I have talked a lot about learning as much about my equipment as possible before investing in something new or additional for the studio. I almost did not take my own advise. Let me tell you a story.
I have become “lazy” in the digital part of photography by letting my camera suggest the proper exposure time for a photo. I usually shoot in manual mode with my Canon Rebel xTi, but I have only used half of the capabilities given to me in manual mode.
Just yesterday as I was on an errand, I looked into the sky to see some of the most beautiful clouds back-lit by the sun. So I got my camera, made sure my settings were proper for shooting into the sun. Raising my camera to my eye and observing the metering, it showed that the photo would have been much to over-exposed for the style of shot I was seeking, so I forgot the meter and raised my shutter speed to 1/50 of a second. Then as the instinctive digital photographer I am, I looked at the LCD screen to see how the shot came out. *Fail Buzzer*
I have wanted to distance myself from these “fail-safe” practices by pursuing extensive education in film photography. I wanted to know what the conditions for a shot around me were as well as knowing how to manipulate the camera settings to get the best shot for style, exposure or journalism.
So I began asking myself, why I thought film would help me accomplish this goal. My answer came to this: “Film is 1 set quality of ISO per roll.” Thus the ISO cannot be easily changed without risking the exposed film.
Guess what? I can start this training by setting my digital camera ISO and refrain from changing it. This will give me only the options to change shutter speed and aperture to best suit my shooting preferences. While this will not keep me from watching the camera meter I can accomplish my goal in maintaining a certain ISO quality and working with more effective resources.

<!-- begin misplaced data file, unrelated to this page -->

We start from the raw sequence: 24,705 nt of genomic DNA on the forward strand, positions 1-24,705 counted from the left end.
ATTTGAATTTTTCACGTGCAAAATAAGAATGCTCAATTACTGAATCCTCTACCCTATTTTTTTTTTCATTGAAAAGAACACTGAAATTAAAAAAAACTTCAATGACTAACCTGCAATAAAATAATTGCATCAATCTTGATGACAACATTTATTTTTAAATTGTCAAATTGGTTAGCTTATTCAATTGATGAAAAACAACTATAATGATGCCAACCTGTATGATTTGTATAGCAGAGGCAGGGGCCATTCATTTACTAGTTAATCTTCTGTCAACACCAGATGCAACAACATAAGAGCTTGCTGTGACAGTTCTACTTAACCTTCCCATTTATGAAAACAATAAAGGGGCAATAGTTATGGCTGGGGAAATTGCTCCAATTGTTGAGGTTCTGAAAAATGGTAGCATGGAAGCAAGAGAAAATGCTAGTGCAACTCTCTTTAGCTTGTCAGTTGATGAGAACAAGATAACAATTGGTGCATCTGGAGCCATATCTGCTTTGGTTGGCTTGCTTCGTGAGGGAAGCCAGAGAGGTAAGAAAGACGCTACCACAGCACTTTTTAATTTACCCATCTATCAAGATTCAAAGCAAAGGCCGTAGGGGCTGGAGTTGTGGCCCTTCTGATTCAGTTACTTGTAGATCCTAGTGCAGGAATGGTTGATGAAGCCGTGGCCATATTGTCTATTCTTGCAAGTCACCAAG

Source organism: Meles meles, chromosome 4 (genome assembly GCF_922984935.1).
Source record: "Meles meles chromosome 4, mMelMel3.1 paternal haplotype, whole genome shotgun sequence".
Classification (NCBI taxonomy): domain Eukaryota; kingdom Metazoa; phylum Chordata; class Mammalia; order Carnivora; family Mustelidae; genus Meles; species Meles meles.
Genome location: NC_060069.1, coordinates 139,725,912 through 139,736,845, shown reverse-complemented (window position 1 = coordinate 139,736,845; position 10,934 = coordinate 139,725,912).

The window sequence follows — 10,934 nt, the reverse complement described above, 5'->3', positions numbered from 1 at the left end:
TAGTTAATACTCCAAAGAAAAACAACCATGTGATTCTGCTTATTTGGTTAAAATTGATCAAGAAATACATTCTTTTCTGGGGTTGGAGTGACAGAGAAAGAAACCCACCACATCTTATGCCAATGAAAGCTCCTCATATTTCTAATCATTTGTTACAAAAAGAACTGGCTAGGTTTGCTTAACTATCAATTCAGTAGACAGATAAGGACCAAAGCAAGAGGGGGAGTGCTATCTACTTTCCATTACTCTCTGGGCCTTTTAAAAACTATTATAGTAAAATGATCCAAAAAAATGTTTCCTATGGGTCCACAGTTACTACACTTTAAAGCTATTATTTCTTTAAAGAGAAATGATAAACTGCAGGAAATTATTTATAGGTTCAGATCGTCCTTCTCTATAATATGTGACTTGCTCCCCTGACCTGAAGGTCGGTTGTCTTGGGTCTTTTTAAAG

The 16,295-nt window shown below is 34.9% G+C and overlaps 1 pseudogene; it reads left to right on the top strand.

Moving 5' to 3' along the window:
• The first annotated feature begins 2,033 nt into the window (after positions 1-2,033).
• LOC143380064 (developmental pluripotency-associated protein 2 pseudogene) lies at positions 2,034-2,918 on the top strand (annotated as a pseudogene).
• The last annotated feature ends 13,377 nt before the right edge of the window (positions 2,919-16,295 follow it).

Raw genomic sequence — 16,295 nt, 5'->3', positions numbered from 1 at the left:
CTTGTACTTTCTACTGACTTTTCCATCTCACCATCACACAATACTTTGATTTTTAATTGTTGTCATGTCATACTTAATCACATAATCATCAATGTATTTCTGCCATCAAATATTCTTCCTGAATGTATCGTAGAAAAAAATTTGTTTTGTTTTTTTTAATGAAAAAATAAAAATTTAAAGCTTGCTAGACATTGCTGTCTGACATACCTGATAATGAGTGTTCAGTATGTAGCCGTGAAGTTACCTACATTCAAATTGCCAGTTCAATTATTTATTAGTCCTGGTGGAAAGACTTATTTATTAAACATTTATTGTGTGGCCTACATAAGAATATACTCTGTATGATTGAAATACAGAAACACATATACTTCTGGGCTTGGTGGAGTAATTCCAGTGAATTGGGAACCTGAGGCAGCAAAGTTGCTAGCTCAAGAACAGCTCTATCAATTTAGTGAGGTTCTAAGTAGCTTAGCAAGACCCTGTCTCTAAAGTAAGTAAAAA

The Correlation Of Physical Human Vision And Photography Camera truly makes a lot of sense when the purpose of each part is clearly explained!
As we have studied in the last two blog posts (Camera Troubles & Camera Troubles – Part 2) the camera Lens is comparable to our Cornea, Iris and Pupil. The Lens glass is designed to focus and adjust for telephoto. The camera Lens is comprised of at-least two pieces of glass (I say “at-least” because there are “Prime Focal Lenses” and “Variable Distance Lenses” which we call “Zoom lenses”.), the first being the lens we can see and should refrain from touching; the second being capable of moving microscopic distances for the purpose of focusing.
Perhaps this is a bit more theory than anyone would choose to know. Although I would not be writing this series of posts if I did not believe this information would benefit you as you daily take joy in photographing your life and the wonderful moments with your loved ones.
In side the camera Lens is the Diaphragm adjusted in stops which we photographers call “f/stop” or “Aperture”. The solid and flat construction of the Diaphragm is a little hard to explain, but let me tell you about its purpose; it is designed to adjust the opening in small amounts to regulate the saturation of light to reach the Sensor. This is the same purpose that our Iris serves by regulating the size of our Pupil and allowing just the right amount of light to pass onto our Retina.
The camera’s Sensor is a sensitive piece of equipment because it is made to be able to see things in relatively low lit situations. In fact I would say that the Sensor is the most delicate pieces of a camera when subjected to light. If anyone remembers the days of film photography, the Sensor in our digital cameras are the modern replacement of film. Do you remember looking for the right “film speed” and handling one film set after another? Oh the questions I had; and the answers I received were such an education! The camera Sensor and its inspiration our Retina (even the original film) are designed to be sensitive to light, leaving temporary impressions to be received into our memory.
There is a notable difference between our Eye and a camera’s Sensor system. The difference is this, Our Eye sees things in continuous motion and high rates of speed (something along the lines of video), whereas the camera is designed to see things as individual momentary pieces of halted time.
This is a lot of fun to discover new things about our camera! There is more to discover about the camera and some specifics as to how we can get the best out of them. Stay focused; we will capture some more details later this week!